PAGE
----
To understand where your advertising dollars are most effective, how many times have you asked a customer on the floor, “What brought you in today?” While this information is important to your success, are you raising the question at the wrong time?
What brings the customer in today?
The problem with asking car shoppers as they walk in the door to tell you what brought them in today is two-fold. Customers don’t want to appear eager to buy, so they try to maintain their bargaining position with a poker face and a noncommittal response, “I was just driving by your store.” They don’t want you to know they’ve done their homework or that they’re doing anything more than “just looking.” At the same time, what to say may not be easy because several factors probably played a role in their decision to see the car in-person.
Think of your own shopping habits. Before making a significant purchase, you likely consulted friends, coworkers or family members for their suggestions. You may also have gone online or scanned the Sunday newspaper ads for pricing, options and availability. And, like the car shopper in front of you, you probably went to a couple of stores to see the product for yourself and to gauge if you “liked” the business and the people working there.
If a salesperson asked what brought you in today, would you go through the complete list? Or would you simply respond with the answer that you felt would leave you with the most room to negotiate?
Finance and Insurance (F&I): The right person, the right time
Collecting customer feedback on what combination of online, print and broadcast outlets to include in your ad buy should take only a few minutes. During the in-market training events the Cars.com training team hosts around the country, dealers tell us that they have the most success with a one-page form the customer completes in the F&I department. The deal already is negotiated, and car buyers find they have time to fill while the service department preps their car for delivery. Some stores sweeten the request with a free soda.
To learn what other dealers do, we asked DealerADvantage readers last month to share how they manage their media surveys. While nearly nine out of 10 dealers have a process in place, more than half require the salesperson to ask car buyers as they enter the store. Nearly one in four dealers said they assign the job to their F&I team, while 13 percent fail to even ask.
A handful of dealers told us that they send post-sale surveys, an approach we don’t recommend. Despite their best intentions, car buyers typically fail to respond. They forget or view it as just another consumer survey and discard it. And in many cases, car buyers think dealers should already have this information. Again, if you really want this data, ask for it — and ask for it in F&I.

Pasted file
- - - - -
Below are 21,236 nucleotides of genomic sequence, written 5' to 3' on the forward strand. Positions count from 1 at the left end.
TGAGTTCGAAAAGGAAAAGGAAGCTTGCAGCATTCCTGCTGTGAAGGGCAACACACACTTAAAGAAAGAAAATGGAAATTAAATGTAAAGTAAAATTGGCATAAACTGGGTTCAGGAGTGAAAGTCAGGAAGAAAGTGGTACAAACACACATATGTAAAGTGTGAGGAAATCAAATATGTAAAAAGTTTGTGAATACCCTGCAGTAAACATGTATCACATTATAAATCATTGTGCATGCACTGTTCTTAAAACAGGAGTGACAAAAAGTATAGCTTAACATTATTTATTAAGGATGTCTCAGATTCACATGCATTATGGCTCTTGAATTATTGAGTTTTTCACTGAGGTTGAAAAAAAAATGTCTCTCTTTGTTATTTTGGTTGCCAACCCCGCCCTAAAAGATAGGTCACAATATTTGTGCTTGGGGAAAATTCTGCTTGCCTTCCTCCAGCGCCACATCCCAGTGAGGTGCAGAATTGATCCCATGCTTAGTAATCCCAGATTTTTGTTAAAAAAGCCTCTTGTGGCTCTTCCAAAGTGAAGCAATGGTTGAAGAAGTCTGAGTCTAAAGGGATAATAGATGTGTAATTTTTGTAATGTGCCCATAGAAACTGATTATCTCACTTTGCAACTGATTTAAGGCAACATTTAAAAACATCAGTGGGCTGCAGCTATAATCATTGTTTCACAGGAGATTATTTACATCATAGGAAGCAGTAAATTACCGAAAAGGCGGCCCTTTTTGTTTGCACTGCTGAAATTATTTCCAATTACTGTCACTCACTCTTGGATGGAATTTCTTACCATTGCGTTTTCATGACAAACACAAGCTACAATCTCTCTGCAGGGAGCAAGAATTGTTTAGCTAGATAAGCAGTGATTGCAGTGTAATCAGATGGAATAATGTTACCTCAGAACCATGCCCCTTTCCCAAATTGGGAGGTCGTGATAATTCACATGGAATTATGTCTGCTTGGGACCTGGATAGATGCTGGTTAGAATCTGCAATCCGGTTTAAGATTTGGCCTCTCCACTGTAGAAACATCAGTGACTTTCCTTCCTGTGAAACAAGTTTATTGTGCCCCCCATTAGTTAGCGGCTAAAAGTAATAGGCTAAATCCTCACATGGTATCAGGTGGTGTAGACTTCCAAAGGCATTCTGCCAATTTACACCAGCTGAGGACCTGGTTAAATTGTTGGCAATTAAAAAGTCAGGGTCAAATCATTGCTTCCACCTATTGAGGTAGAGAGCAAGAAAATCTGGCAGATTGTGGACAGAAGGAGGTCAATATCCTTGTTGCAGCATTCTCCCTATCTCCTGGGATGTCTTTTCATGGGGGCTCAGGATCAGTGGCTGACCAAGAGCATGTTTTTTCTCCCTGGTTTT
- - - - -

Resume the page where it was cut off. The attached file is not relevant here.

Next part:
The right questions
To get the information they need, successful dealers ask several questions. The idea is to understand all of the online, print and broadcast outlets your customers use — not to make them rank the No. 1 option. For example:
- What Web sites do you visit while shopping for a car?
- What newspapers do you read?
- What are your favorite radio stations? When do you listen?
- What are your favorite local/cable TV stations? When do you watch?
You can then drill down into this data to determine which media outlets deliver car buyers vs. which media outlets are popular in your market. You may be surprised. For example, published ratings for radio station X seem to indicate it is the clear choice, with a “drive-time” audience twice the size of radio station Y — yet 75 percent of the people who bought a car from your store tune-in to station Y.
This data can also help you weigh the reach of third-party online classified listing services and the strength of their partnership network. If a good amount of your buyers say they spend time at Kelley Blue Book’s kbb.com or Edmunds.com, you’ll know to maintain — or increase — your ad spend with Cars.com and/or AutoTrader.com, respectively.
So while car buyers may not be able to tell you the one thing that brought them in today — Were they really “just driving by your store,” or was it your new online display ad? — they do provide the best indication of whether an advertising strategy is effective. To expand on a Hollywood cliché: Build your advertising presence around where car shoppers are, and they will come.